It was too heavy for Santa’s sleigh and too big to fit under the Christmas tree, but a state-of-art walk-in tub made the holiday season much brighter for Branford resident Jimmy Cox.
Cox, 49, who suffers from Klinefelter syndrome, received the surprise gift as part of a national program of giving from Nashville-based Safe-Step Walk-In Tub Co. The program, aptly named Safe Step Cares, has donated 50 tubs in the past 5 years to those in need.
Through the Safe Step Cares web site, Cox received more than 30 nominations from his friends and family in the area. It was enough to make Safe Step’s monthly list of candidates. Safe Step receives dozens of nominations monthly, chooses the most deserving and then invites its team members to vote on the winner. Cox won November’s popular vote.
“This is the gift of a lifetime and one that will change Jimmy’s life forever,” said Jimmy’s mom Helen Nonnemacher. “Safe Step not only donated the tub, they sent a team of professionals to install it and a video team to capture all of the excitement. They were so kind and Jimmy warmed up to them immediately.” Cox was diagnosed with Klinefelter syndrome as an infant. It is a chromosomal condition that affects male physical and cognitive development. Cox has also battled cancer and a number of other ailments and recently broke his leg.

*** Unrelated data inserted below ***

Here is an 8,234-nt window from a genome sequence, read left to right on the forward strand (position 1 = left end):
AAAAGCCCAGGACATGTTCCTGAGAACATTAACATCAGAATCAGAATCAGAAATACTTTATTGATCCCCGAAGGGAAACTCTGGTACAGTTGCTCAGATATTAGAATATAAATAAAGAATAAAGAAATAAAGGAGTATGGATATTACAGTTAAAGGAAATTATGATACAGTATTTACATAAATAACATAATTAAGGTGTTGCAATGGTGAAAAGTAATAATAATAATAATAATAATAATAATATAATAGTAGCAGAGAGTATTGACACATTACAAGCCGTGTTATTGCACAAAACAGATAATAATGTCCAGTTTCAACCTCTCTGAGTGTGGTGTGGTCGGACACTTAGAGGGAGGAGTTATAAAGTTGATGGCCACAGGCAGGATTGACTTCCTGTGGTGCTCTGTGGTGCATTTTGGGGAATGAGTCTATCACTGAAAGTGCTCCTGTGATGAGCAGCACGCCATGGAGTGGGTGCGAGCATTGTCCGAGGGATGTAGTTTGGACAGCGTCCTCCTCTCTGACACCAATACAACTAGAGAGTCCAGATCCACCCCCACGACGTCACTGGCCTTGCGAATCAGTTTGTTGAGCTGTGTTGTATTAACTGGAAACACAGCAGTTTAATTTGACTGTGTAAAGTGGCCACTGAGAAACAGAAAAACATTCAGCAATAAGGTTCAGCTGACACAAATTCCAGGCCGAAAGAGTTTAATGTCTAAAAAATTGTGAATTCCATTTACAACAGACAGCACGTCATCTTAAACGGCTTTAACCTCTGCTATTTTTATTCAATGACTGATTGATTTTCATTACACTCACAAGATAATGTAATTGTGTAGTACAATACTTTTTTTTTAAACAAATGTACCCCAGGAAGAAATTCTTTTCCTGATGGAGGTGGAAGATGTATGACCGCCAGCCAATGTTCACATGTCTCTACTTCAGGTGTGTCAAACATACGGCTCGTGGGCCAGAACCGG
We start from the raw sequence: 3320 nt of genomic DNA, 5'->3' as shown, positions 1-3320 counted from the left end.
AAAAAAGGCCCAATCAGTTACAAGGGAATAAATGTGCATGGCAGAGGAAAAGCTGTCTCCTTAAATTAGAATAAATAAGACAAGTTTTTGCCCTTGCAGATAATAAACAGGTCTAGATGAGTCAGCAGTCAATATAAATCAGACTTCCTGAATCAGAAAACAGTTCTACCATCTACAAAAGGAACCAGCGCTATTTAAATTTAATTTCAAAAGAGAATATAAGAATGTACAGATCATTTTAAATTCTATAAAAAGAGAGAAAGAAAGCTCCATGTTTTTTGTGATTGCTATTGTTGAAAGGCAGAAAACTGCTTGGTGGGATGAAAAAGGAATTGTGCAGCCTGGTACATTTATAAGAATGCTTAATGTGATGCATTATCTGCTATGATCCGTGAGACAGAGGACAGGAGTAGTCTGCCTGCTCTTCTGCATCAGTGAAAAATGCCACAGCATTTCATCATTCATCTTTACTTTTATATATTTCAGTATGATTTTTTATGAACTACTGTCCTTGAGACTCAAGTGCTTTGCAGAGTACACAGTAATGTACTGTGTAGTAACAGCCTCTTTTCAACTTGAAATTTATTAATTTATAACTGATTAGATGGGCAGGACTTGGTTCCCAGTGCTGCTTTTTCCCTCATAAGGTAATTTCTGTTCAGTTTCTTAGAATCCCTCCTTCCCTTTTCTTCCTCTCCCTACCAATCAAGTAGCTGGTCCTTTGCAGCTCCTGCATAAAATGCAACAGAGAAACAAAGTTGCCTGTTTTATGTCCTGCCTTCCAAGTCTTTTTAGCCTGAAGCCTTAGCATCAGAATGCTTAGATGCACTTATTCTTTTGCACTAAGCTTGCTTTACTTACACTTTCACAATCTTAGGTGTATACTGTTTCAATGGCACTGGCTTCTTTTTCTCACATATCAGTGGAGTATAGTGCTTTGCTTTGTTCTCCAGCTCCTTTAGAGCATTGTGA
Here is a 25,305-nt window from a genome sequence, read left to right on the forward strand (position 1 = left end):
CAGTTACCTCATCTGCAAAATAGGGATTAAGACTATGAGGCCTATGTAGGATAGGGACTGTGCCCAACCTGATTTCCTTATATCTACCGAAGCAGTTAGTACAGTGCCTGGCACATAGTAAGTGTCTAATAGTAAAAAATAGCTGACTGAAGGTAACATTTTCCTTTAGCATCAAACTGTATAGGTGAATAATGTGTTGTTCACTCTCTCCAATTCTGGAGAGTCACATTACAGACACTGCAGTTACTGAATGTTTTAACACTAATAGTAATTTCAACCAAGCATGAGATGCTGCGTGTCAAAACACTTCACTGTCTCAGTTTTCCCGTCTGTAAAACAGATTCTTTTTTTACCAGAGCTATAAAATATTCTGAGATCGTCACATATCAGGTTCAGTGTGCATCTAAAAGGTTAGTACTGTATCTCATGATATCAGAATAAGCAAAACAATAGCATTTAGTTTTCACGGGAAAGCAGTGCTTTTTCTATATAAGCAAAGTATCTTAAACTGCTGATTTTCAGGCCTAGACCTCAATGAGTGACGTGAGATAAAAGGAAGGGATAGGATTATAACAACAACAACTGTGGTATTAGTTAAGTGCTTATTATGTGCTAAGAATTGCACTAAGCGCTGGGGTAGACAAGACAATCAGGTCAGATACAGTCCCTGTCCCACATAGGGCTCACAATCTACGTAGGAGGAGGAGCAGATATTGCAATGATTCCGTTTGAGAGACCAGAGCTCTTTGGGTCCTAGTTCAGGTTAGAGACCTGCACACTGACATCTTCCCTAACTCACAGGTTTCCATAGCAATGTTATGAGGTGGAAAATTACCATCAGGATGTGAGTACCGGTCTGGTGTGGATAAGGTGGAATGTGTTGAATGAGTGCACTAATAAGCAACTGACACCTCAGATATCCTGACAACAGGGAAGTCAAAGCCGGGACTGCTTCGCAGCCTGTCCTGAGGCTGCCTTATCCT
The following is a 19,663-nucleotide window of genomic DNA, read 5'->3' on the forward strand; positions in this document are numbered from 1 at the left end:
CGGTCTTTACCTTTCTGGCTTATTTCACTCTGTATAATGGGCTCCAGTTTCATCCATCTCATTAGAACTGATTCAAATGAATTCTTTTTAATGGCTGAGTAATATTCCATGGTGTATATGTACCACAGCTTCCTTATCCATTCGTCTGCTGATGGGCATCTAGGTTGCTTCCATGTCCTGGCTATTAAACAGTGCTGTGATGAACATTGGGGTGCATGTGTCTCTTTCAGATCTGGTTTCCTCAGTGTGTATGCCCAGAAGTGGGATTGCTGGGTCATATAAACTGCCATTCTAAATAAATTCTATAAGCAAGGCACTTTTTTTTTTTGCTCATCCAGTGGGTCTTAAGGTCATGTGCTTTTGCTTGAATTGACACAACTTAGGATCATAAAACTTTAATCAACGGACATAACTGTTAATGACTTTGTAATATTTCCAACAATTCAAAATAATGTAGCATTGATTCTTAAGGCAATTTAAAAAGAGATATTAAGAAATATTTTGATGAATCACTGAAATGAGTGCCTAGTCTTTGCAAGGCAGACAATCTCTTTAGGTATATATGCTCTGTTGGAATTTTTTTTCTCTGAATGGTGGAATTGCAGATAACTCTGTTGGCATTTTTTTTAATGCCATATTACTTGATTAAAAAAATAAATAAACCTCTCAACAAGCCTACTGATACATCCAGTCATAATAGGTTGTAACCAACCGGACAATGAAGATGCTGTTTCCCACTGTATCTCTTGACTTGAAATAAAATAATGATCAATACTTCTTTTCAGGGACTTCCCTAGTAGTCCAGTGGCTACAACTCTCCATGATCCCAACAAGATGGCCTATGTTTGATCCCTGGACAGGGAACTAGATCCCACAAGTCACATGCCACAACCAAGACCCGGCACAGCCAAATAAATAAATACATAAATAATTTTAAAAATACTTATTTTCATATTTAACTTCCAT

Of the many nominations, one said, “Jimmy has never let his condition define him. He is upbeat and warm-hearted and possesses an innocence that we all would like to have. He has just not had any luck health-wise but continues to smile and touch people. Jimmy just needs a shot in the arm or kindness.
And now he has one. Says Safe Step Cares coordinator Derek Farley: “Jimmy is what the Safe Step Cares program is all about. This company changes lives every day with their product and our president Mike Duffer vowed to give back to those less fortunate from day one. We were impressed with the nominations. Our team of safety specialists felt he deserved an early Christmas present and we know our product will bring comfort and joy to Jimmy.”
Cox volunteers at a local food kitchen and is nicknamed The Meat Sheriff due to the seriousness in which he takes his duties of delegating the ham distribution for sandwiches. He was all smiles upon receiving the tub and expressed immense gratitude.
“Thank you so much,” said Cox. “I am not sharing this with my mom and dad.” With his mom in a warm embrace and surrounded by loved ones, he reconsidered and said, “Well, maybe with my mom.”